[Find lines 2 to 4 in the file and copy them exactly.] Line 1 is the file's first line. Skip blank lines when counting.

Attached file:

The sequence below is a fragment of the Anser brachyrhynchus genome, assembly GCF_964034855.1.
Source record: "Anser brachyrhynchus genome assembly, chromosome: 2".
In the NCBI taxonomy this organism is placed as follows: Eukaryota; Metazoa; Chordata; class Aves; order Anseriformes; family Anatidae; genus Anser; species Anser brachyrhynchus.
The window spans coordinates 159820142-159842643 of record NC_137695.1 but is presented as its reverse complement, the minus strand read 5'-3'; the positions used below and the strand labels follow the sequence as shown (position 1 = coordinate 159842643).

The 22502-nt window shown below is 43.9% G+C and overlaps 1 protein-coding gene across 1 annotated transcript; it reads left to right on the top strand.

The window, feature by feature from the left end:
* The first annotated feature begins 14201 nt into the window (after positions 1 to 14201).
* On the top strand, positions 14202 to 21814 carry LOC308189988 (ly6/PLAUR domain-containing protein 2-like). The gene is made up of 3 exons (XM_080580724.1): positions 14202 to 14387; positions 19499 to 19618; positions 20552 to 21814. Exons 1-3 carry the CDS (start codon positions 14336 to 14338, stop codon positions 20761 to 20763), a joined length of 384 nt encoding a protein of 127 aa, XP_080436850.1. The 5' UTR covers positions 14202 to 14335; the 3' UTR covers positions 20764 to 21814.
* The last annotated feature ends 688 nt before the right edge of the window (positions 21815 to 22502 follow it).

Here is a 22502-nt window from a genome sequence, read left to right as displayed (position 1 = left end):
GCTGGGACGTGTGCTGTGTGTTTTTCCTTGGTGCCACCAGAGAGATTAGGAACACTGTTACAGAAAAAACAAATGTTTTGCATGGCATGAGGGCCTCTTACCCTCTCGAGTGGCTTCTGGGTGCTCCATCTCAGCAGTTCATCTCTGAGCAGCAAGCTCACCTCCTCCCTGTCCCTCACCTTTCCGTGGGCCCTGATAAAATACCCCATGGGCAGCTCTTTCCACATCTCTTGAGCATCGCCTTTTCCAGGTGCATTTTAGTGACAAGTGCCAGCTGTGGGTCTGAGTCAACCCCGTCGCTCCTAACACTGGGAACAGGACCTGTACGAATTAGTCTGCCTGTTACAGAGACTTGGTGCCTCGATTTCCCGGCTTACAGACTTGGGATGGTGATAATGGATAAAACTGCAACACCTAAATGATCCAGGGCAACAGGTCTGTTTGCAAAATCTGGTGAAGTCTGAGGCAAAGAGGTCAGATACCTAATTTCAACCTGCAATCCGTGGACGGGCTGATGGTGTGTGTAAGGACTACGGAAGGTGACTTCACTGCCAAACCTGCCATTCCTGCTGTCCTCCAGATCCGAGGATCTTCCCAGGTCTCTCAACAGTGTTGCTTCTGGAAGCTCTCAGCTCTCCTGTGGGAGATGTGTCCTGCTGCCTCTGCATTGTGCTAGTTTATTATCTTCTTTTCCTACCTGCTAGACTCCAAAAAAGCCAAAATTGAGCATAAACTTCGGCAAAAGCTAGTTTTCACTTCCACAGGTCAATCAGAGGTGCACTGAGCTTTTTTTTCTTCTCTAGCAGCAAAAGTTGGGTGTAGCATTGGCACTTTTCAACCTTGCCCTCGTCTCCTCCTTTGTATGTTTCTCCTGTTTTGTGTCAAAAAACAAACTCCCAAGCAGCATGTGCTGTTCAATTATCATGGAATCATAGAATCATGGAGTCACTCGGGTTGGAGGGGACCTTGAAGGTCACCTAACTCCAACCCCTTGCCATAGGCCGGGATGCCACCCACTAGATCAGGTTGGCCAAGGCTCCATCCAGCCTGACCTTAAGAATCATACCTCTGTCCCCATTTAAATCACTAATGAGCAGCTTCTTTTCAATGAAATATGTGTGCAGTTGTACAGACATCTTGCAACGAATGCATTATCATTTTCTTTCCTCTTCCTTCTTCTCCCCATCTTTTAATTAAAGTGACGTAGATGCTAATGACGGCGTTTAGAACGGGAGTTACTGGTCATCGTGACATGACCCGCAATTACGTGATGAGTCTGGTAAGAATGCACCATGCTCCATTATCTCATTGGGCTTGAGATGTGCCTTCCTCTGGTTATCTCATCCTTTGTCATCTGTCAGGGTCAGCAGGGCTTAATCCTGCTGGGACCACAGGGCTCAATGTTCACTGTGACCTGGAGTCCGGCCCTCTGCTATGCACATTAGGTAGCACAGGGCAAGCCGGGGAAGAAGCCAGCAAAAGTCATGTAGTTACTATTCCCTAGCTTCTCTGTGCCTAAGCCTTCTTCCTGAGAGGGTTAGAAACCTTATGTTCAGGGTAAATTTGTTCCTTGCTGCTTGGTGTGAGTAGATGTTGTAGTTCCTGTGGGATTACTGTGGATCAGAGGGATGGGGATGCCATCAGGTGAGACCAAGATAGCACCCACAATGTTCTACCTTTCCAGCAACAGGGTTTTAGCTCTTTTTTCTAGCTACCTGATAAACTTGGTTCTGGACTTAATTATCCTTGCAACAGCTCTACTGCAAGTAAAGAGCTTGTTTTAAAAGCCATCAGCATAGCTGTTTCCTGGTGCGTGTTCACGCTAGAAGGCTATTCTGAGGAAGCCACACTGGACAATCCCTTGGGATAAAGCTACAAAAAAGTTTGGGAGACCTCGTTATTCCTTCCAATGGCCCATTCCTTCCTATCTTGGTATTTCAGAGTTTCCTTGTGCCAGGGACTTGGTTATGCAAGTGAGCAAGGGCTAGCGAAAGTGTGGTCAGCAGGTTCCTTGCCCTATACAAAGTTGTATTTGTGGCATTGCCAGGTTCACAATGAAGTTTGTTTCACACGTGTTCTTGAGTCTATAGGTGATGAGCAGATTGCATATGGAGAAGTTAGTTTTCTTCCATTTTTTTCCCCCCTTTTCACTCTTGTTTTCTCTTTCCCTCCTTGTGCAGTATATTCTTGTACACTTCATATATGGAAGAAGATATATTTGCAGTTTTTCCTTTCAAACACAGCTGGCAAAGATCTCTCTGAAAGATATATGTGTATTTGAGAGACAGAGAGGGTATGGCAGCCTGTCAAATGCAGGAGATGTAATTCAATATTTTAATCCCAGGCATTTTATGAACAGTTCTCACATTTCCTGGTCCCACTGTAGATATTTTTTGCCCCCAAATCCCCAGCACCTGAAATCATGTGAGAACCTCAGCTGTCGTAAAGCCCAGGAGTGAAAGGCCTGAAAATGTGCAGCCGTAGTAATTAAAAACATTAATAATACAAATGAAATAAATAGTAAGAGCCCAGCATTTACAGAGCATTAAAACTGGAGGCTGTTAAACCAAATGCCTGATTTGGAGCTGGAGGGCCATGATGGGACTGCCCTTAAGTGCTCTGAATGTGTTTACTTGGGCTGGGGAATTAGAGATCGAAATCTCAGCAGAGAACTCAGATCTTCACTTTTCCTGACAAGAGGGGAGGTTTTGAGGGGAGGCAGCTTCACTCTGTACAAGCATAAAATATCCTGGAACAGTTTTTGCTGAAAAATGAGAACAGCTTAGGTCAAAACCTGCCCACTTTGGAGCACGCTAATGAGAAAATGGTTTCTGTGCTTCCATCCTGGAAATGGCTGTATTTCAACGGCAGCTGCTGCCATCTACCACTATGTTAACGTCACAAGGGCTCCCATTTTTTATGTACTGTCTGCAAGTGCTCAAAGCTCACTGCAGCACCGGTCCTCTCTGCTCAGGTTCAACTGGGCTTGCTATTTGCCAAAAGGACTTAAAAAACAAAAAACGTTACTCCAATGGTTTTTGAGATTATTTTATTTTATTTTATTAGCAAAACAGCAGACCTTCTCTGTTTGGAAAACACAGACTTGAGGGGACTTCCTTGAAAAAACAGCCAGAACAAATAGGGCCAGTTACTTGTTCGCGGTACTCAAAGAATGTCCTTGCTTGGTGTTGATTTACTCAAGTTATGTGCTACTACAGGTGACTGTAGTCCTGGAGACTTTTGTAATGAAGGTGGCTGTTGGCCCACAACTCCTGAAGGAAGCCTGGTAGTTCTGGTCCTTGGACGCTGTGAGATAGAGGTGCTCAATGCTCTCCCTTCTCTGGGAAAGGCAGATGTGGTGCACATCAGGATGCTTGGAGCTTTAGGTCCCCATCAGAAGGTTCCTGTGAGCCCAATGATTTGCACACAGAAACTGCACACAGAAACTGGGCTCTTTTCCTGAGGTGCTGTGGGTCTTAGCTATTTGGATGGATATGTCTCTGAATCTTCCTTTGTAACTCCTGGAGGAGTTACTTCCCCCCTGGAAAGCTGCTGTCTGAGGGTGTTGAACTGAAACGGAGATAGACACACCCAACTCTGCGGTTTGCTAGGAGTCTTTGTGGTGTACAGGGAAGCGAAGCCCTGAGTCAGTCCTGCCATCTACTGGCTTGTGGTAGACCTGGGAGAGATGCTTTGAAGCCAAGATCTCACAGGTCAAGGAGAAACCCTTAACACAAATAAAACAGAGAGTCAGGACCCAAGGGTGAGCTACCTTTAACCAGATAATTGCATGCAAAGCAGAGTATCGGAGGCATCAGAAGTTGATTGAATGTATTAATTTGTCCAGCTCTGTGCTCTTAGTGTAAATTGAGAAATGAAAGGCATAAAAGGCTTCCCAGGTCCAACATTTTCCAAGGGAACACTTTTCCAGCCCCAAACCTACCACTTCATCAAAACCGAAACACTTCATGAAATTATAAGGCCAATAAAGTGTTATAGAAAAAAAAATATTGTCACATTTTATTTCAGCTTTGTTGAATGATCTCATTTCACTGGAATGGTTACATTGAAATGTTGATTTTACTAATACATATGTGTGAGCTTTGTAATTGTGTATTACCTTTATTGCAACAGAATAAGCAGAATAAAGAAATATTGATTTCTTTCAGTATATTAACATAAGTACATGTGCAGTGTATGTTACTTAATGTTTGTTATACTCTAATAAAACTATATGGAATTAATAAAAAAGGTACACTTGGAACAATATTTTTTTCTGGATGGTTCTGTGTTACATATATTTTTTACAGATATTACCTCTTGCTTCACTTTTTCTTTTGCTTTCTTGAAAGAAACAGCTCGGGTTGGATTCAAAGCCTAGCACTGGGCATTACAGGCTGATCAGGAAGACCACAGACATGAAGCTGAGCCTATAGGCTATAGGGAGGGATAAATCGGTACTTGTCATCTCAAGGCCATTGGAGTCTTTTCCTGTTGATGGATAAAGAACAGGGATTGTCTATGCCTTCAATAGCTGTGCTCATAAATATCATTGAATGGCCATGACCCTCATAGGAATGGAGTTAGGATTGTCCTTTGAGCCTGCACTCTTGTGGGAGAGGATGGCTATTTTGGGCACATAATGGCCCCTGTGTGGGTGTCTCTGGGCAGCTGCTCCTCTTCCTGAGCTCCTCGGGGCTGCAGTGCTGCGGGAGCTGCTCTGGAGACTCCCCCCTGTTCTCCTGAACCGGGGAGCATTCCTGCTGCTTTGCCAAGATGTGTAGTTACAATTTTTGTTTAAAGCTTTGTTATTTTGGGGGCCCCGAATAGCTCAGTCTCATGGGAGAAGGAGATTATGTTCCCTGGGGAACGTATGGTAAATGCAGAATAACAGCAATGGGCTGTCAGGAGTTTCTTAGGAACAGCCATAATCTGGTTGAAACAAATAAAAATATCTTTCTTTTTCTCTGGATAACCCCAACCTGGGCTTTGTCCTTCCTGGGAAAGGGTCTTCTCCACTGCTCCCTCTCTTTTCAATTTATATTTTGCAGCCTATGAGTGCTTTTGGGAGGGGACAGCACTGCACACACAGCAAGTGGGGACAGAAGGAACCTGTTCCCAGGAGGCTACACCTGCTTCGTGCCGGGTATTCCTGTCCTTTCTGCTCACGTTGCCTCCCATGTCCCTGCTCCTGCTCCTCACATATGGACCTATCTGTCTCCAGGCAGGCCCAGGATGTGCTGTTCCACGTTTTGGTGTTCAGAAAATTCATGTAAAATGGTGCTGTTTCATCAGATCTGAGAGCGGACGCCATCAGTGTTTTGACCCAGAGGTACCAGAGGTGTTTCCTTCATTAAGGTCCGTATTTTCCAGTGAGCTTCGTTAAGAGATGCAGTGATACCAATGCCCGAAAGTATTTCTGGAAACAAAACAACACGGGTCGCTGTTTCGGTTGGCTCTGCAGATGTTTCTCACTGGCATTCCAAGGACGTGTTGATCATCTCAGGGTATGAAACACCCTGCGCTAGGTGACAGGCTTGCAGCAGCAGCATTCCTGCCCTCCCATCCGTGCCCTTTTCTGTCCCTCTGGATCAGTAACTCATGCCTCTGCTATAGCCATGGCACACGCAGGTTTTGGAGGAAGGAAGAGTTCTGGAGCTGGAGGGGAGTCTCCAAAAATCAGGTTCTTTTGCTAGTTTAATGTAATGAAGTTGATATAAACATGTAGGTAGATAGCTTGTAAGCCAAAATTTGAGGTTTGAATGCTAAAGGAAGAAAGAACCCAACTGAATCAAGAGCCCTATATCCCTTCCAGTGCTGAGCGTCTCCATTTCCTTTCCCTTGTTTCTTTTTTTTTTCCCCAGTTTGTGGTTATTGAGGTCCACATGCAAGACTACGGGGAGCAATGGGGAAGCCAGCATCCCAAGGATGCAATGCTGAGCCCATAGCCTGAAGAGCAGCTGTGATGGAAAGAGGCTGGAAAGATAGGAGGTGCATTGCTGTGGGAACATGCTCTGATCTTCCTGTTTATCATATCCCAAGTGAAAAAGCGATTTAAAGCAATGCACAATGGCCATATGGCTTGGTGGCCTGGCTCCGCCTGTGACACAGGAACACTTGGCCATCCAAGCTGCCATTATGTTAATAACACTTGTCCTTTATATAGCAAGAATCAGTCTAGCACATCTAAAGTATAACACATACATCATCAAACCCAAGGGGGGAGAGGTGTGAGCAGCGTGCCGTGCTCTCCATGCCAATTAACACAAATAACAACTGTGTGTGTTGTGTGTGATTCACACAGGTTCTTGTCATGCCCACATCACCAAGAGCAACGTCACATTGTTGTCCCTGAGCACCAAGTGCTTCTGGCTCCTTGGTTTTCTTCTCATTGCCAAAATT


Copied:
Source record: "Anser brachyrhynchus genome assembly, chromosome: 2".
In the NCBI taxonomy this organism is placed as follows: Eukaryota; Metazoa; Chordata; class Aves; order Anseriformes; family Anatidae; genus Anser; species Anser brachyrhynchus.
The window spans coordinates 159820142-159842643 of record NC_137695.1 but is presented as its reverse complement, the minus strand read 5'-3'; the positions used below and the strand labels follow the sequence as shown (position 1 = coordinate 159842643).